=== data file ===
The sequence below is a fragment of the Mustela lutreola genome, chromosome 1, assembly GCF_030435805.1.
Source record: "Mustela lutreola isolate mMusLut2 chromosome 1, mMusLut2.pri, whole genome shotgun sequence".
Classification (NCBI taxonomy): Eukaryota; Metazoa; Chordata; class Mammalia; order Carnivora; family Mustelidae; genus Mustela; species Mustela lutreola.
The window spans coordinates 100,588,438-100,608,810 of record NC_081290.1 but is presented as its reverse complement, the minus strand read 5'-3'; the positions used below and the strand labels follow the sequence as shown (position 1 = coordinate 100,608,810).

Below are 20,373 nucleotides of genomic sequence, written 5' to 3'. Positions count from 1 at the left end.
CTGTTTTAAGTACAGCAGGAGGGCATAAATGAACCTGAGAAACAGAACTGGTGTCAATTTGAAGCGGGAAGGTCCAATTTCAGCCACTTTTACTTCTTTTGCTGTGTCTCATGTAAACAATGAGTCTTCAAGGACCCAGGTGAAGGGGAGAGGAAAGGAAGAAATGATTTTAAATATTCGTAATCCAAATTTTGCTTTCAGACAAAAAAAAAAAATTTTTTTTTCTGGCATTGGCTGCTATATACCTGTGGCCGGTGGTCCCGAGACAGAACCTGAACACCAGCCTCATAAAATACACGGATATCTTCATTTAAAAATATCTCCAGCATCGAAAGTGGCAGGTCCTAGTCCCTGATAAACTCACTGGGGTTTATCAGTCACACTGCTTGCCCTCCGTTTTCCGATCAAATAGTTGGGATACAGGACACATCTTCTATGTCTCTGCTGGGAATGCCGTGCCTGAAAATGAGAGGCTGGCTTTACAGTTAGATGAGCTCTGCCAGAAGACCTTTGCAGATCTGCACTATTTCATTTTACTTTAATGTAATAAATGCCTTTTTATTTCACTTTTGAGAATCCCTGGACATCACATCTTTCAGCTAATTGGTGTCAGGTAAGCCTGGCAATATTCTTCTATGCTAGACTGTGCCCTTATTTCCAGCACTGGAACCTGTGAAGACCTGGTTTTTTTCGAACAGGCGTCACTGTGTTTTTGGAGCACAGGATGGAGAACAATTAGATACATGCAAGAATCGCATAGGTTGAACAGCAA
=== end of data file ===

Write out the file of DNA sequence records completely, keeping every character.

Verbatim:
The sequence below is a fragment of the Mustela lutreola genome, chromosome 1, assembly GCF_030435805.1.
Source record: "Mustela lutreola isolate mMusLut2 chromosome 1, mMusLut2.pri, whole genome shotgun sequence".
Classification (NCBI taxonomy): Eukaryota; Metazoa; Chordata; class Mammalia; order Carnivora; family Mustelidae; genus Mustela; species Mustela lutreola.
The window spans coordinates 100,588,438-100,608,810 of record NC_081290.1 but is presented as its reverse complement, the minus strand read 5'-3'; the positions used below and the strand labels follow the sequence as shown (position 1 = coordinate 100,608,810).

Below are 20,373 nucleotides of genomic sequence, written 5' to 3'. Positions count from 1 at the left end.
CTGTTTTAAGTACAGCAGGAGGGCATAAATGAACCTGAGAAACAGAACTGGTGTCAATTTGAAGCGGGAAGGTCCAATTTCAGCCACTTTTACTTCTTTTGCTGTGTCTCATGTAAACAATGAGTCTTCAAGGACCCAGGTGAAGGGGAGAGGAAAGGAAGAAATGATTTTAAATATTCGTAATCCAAATTTTGCTTTCAGACAAAAAAAAAAAATTTTTTTTTCTGGCATTGGCTGCTATATACCTGTGGCCGGTGGTCCCGAGACAGAACCTGAACACCAGCCTCATAAAATACACGGATATCTTCATTTAAAAATATCTCCAGCATCGAAAGTGGCAGGTCCTAGTCCCTGATAAACTCACTGGGGTTTATCAGTCACACTGCTTGCCCTCCGTTTTCCGATCAAATAGTTGGGATACAGGACACATCTTCTATGTCTCTGCTGGGAATGCCGTGCCTGAAAATGAGAGGCTGGCTTTACAGTTAGATGAGCTCTGCCAGAAGACCTTTGCAGATCTGCACTATTTCATTTTACTTTAATGTAATAAATGCCTTTTTATTTCACTTTTGAGAATCCCTGGACATCACATCTTTCAGCTAATTGGTGTCAGGTAAGCCTGGCAATATTCTTCTATGCTAGACTGTGCCCTTATTTCCAGCACTGGAACCTGTGAAGACCTGGTTTTTTTCGAACAGGCGTCACTGTGTTTTTGGAGCACAGGATGGAGAACAATTAGATACATGCAAGAATCGCATAGGTTGAACAGCAA